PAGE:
Neither Hampden Park or Murrayfield "feel like football stadiums" for atmosphere, says former Celtic and Scotland midfielder Kris Commons.
The Scottish FA meets on Wednesday to decide if Scotland will continue to play at the national stadium after 2020, or move to Scottish rugby's home.
But Commons, who won 12 caps from 2008 to 2013 and played at both grounds, believes neither is fit for purpose.
"You need to feel that atmosphere of a football match," he told BBC Scotland.
"You get it at Tynecastle in front of 16,000. You play in front of 60,000 [sic] at Hampden - you don't get it. There is no desire as a player to play there.
"For the last six years, the pitch has been awful, the atmosphere is no good. You need to bring it up into the 21st century, where the fans are close to the players.
"You want to be touching them, feeling involved, feeling the atmosphere."
Commons shares the view that, if the SFA decides to remain at Hampden, the governing body - if it brokers a deal to buy the stadium from current owners Queen's Park - would need to reconfigure the stadium to help generate a better atmosphere at Scotland games.
"When you are getting qualifiers for Scotland against these nations we are supposed to be beating - they will feel that," he told BBC Sportsound. "Our own players will feel that intensity.
"At no point did I feel that intensity as a player. The only time I have felt it was when I was doing commentary on the Scotland-England game when Leigh Griffiths scored that second goal.
"That is the only time as a player or spectator that I thought 'I feel like I am in a stadium now."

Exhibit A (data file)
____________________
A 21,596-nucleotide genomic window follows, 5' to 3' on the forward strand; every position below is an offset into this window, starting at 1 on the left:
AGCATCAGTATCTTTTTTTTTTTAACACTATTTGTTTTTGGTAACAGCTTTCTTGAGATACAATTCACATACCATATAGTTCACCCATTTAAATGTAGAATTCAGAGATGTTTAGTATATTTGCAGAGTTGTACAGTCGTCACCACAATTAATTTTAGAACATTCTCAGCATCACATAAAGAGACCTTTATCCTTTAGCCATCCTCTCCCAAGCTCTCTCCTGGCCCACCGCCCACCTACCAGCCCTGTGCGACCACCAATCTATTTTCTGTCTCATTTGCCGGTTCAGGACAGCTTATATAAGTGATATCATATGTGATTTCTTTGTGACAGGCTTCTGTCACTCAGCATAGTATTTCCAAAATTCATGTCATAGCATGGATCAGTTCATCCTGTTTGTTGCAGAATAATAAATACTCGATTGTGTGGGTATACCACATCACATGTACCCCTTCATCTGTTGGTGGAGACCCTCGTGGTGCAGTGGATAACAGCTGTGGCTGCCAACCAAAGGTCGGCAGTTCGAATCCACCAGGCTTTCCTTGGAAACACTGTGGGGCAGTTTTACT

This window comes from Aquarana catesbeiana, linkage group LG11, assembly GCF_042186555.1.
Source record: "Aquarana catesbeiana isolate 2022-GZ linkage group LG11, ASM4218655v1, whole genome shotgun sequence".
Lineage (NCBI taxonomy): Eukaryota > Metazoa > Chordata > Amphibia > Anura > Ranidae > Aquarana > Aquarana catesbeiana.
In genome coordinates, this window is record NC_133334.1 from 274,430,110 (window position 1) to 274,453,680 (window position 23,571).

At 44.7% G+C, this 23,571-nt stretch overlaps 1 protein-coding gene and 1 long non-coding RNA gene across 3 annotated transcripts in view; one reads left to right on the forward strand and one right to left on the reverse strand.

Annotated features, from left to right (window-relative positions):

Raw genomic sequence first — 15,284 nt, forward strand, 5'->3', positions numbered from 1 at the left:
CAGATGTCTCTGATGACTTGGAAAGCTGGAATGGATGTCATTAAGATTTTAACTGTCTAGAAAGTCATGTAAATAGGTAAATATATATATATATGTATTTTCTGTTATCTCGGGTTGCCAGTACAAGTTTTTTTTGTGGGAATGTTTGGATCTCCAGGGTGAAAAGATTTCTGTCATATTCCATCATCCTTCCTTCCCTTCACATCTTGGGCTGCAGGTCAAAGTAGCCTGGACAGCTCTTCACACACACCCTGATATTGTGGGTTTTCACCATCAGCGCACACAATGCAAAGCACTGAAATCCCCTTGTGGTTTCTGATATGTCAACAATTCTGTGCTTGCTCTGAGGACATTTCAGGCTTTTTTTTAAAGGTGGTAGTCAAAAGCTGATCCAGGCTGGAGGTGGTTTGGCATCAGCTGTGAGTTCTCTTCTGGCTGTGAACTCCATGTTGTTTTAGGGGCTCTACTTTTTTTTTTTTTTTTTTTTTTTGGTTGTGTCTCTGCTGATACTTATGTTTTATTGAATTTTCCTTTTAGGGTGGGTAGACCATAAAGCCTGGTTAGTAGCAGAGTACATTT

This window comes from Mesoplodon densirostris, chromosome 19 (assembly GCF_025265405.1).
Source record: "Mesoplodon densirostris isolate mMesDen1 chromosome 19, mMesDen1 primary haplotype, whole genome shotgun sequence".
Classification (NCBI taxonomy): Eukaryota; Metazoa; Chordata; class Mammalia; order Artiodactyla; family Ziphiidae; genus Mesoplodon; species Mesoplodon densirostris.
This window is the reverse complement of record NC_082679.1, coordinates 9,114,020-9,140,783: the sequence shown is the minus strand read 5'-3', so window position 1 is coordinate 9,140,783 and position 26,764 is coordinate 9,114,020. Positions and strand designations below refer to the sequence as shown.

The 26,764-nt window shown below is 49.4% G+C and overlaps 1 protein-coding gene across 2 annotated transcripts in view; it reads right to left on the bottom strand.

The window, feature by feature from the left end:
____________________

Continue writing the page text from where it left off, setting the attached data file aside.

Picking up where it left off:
Murrayfield 'just didn't have a football feel to it'
Commons, 34, who retired as a player after the 2016-17 season, was similarly unimpressed when playing for Celtic in Champions League qualifiers at Murrayfield in 2014 while Celtic Park was being used for the Commonwealth Games.
"It was the rugby feel to Murrayfield - huge dressing rooms, warm-up areas and rooms with gyms," he recalled.
"All these stats of these great rugby men doing incredible stuff. It just didn't have a football feel to it one bit."
The seven members of the Scottish FA board had final tours of both Hampden and Murrayfield on Tuesday and will meet on Wednesday in an attempt to reach a consensus on a decision.
A simple majority would be enough to determined where Scotland will play from 2020, although the board may decide it needs more time to reach a verdict.
Hampden Park, on Glasgow's south side, currently has a capacity of just under 52,000.
The stadium has been hosting Scotland's matches since 1906, as well as the majority of Scottish League Cup and Scottish Cup finals - and latterly semi-finals - since 1903.
John Hughes, who guided Falkirk to the 2009 Scottish Cup final at Hampden and Inverness Caledonian Thistle to their first major silverware in the competition in 2015, also advocates redeveloping the Glasgow venue over moving to his native Edinburgh.
"I don't fancy Murrayfield," he told Sportsound. "It is quite similar to Hampden in the sense you are still quite a distance away behind the goals.
"I think Hampden is the national stadium, but if they stay there, they need to refurbish it and bring it up to speed to get the fans closer; that would be fantastic."
Analysis - 'The numbers make sense for Murrayfield'
BBC Scotland chief football reporter Chris McLaughlin:
It is safe to say Hampden has the history, even if Murrayfield may have a better financial proposition.
If the numbers stack up, I think there would probably be a willingness and desire to stay at the home of Scottish football, if Hampden could be redeveloped the way people want it to be.
But, financially, the SFA has a decision to make. The numbers make sense for Murrayfield and Hampden has a way to go to bridge that gap.
If they do decide to stay at Hampden, the SFA still has to come to a deal with Queen's Park to buy the stadium.